3: Practice makes preparedness: Can your horse maintain counter canter and perform canter to walk and walk-to-canter transitions?
Answer: This question relates to both of the previous questions because it seeks to confirm in a new way that your horse is mentally and physically ready to learn flying changes. Your horse must know that the true lead is correct. This will help ensure that (1) he tries to offer a new lead when changing directions, and (2) he listens for a change in your aids before offering the flying change. Practicing transitions between canter and walk as well as simple changes builds strength and plants seeds for future flying changes. If you have encouraged your horse to anticipate the next step and rewarded him for his willingness to work, you will now reap the rewards.
4: To test the rider: Are you comfortable navigating changes in gait, tempo, and bend?
Answer: To be ready to take on the challenge of the flying changes, you must already feel like the BOSS in your relationship with your horse. This means that when your horse is unsure you know the answer and can encourage the behavior that you want. Imagine filming scenes of your own training video. Start with a plan of action and all possible outcomes. What will you do if your horse changes leads up front without change behind? How will you reward the correct response? How will you alleviate tension and clear up confusion? When will the lesson be over for today?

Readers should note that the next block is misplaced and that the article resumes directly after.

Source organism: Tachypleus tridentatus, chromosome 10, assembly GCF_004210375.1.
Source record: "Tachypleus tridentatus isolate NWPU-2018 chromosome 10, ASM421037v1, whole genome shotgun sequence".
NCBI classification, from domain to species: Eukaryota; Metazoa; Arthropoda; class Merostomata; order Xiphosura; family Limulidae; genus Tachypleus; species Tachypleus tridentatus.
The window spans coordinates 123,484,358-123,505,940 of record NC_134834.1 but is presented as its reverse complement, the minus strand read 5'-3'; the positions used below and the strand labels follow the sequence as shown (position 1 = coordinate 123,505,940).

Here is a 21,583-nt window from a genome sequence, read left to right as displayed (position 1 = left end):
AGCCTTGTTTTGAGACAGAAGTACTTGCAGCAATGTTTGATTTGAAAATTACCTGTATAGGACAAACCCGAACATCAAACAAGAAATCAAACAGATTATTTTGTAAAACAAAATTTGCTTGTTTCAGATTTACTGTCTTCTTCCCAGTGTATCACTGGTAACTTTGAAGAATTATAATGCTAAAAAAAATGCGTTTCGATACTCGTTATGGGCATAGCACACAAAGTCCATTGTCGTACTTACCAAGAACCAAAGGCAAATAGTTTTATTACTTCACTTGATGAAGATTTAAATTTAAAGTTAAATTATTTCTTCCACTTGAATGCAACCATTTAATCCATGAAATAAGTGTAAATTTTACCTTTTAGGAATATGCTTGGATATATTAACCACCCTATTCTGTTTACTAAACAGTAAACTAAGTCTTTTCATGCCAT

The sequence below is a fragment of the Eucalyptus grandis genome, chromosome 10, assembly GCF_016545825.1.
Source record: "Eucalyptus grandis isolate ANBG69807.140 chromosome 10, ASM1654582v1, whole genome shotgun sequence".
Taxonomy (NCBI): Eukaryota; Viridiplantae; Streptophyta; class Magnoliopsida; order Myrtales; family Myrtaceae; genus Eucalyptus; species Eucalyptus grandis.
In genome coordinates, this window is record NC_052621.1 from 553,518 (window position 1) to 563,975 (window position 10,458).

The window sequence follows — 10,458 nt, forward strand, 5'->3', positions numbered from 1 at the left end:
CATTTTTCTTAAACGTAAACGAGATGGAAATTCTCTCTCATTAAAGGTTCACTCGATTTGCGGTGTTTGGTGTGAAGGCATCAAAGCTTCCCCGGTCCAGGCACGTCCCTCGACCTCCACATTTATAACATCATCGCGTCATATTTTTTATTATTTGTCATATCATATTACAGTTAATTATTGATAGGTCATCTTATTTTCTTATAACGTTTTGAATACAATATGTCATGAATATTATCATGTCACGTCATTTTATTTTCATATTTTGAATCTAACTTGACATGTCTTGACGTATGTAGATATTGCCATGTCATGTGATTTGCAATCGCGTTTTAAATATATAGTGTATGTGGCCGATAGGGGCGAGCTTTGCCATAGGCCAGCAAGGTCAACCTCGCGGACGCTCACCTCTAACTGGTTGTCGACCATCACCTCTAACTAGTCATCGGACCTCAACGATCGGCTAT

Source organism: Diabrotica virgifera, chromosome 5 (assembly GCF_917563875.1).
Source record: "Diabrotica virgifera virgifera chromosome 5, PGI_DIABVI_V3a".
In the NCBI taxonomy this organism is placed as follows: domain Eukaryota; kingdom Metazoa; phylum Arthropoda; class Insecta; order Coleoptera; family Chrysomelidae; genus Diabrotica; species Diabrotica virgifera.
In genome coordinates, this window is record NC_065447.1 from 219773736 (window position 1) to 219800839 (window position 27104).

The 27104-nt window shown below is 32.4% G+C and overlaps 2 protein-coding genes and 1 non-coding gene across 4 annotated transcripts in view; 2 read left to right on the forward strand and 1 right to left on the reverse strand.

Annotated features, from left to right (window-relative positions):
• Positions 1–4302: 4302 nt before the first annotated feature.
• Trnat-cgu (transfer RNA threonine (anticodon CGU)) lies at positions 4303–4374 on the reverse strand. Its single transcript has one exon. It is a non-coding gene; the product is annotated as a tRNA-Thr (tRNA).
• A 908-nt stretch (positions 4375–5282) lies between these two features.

When you can answer yes to the above questions, then you are ready to begin training flying changes with your horse. Hopefully the criteria given will also help you to feel confident preparing for your next step. Remember to make a plan, practice, and prepare for a positive outcome.
About Jacyln Sicoli -
Jaclyn has experienced "equestrianism" as a past-time and reason for living since age 10. After studying Biochemistry and a test run in pharmaceuticals, Jaclyn chose dressage training as her full-time career. Jaclyn's horses and students in training are near and dear to her heart, keeping life at a steady sprint from event to event. Jaclyn is an avid competitor, judge, and coach. Having achieved her USDF Bronze, Silver, and a few scores of Gold Medals, she is also a USDF "L" Graduate with Distinction and is helping her students earn their own medals, one slow dressage step at a time. Jaclyn and her husband, Luke, are happily settled in Frederick, MD at Peace of Mind Dressage with one amazing mutt and three well-bred horses.